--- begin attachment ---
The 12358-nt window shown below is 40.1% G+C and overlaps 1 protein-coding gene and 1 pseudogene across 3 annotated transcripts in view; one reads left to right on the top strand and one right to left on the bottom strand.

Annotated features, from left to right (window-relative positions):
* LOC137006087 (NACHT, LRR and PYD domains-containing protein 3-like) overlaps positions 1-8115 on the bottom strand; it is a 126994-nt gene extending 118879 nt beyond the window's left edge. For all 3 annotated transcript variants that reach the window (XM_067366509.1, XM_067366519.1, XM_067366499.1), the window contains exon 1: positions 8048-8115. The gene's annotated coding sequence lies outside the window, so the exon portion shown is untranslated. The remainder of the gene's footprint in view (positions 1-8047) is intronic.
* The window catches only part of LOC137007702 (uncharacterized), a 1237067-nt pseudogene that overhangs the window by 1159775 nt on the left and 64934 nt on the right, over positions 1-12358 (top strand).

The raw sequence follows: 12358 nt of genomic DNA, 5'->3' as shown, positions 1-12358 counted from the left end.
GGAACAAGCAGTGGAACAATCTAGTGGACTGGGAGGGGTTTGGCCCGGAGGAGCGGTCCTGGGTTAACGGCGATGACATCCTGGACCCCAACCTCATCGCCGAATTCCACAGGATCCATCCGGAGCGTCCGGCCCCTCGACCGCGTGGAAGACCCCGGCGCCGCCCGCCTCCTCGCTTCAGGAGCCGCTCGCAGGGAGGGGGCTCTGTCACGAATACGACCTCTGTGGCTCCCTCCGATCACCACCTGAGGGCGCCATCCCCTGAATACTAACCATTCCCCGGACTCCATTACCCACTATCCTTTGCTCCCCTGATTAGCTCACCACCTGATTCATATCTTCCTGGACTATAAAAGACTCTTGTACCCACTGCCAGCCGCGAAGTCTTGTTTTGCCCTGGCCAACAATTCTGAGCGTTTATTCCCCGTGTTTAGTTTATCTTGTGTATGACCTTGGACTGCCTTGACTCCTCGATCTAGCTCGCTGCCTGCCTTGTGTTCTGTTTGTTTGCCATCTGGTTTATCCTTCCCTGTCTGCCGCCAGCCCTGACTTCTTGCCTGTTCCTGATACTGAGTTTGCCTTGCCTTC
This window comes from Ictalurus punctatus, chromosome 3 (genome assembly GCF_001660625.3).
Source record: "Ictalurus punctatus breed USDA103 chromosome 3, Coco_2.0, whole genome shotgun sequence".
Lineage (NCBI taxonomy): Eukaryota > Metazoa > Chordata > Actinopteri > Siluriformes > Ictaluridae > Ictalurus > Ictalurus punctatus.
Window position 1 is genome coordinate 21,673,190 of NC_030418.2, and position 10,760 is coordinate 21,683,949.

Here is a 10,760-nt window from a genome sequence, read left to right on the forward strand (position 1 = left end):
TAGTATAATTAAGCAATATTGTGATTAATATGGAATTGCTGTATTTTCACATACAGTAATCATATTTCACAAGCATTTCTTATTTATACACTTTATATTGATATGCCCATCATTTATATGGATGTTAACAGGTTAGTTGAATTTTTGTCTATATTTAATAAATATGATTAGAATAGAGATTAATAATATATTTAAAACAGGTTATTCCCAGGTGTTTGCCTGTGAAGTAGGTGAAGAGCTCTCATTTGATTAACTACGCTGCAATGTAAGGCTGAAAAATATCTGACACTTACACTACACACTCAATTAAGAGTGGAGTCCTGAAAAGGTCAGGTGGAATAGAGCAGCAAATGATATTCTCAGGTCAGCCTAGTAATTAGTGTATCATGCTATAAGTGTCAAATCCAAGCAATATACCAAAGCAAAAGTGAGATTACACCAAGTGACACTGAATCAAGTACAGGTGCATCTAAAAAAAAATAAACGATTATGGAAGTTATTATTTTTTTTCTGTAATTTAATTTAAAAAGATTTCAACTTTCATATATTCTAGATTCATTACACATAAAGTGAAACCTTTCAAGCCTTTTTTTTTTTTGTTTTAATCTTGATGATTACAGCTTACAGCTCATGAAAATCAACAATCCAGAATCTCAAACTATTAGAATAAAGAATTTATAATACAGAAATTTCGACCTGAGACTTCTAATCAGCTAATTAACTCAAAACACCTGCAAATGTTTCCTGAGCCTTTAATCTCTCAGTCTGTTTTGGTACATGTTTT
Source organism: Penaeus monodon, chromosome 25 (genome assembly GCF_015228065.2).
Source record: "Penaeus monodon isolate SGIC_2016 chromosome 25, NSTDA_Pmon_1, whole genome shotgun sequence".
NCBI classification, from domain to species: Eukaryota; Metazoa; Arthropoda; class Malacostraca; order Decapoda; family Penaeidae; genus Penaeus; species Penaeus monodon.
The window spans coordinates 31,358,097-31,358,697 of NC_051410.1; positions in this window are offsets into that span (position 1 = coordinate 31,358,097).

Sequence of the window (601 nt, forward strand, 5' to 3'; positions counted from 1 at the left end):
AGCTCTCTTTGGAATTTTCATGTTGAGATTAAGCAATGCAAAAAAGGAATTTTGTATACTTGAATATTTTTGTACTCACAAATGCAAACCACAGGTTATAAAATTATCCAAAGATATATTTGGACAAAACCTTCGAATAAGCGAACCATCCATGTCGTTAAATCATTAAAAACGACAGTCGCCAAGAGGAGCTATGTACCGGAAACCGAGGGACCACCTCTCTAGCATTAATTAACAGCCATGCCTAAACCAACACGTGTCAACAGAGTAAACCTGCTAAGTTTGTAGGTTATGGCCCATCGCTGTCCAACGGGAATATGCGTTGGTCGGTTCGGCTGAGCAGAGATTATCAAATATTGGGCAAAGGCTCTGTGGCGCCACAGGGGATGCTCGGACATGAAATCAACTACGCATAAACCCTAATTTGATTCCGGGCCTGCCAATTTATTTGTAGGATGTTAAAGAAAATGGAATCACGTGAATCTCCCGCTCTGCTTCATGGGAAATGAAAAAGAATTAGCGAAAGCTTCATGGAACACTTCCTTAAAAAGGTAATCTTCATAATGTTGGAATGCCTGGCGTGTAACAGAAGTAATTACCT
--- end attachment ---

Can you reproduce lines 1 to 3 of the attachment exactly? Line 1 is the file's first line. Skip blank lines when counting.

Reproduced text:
The 12358-nt window shown below is 40.1% G+C and overlaps 1 protein-coding gene and 1 pseudogene across 3 annotated transcripts in view; one reads left to right on the top strand and one right to left on the bottom strand.

Annotated features, from left to right (window-relative positions):
* LOC137006087 (NACHT, LRR and PYD domains-containing protein 3-like) overlaps positions 1-8115 on the bottom strand; it is a 126994-nt gene extending 118879 nt beyond the window's left edge. For all 3 annotated transcript variants that reach the window (XM_067366509.1, XM_067366519.1, XM_067366499.1), the window contains exon 1: positions 8048-8115. The gene's annotated coding sequence lies outside the window, so the exon portion shown is untranslated. The remainder of the gene's footprint in view (positions 1-8047) is intronic.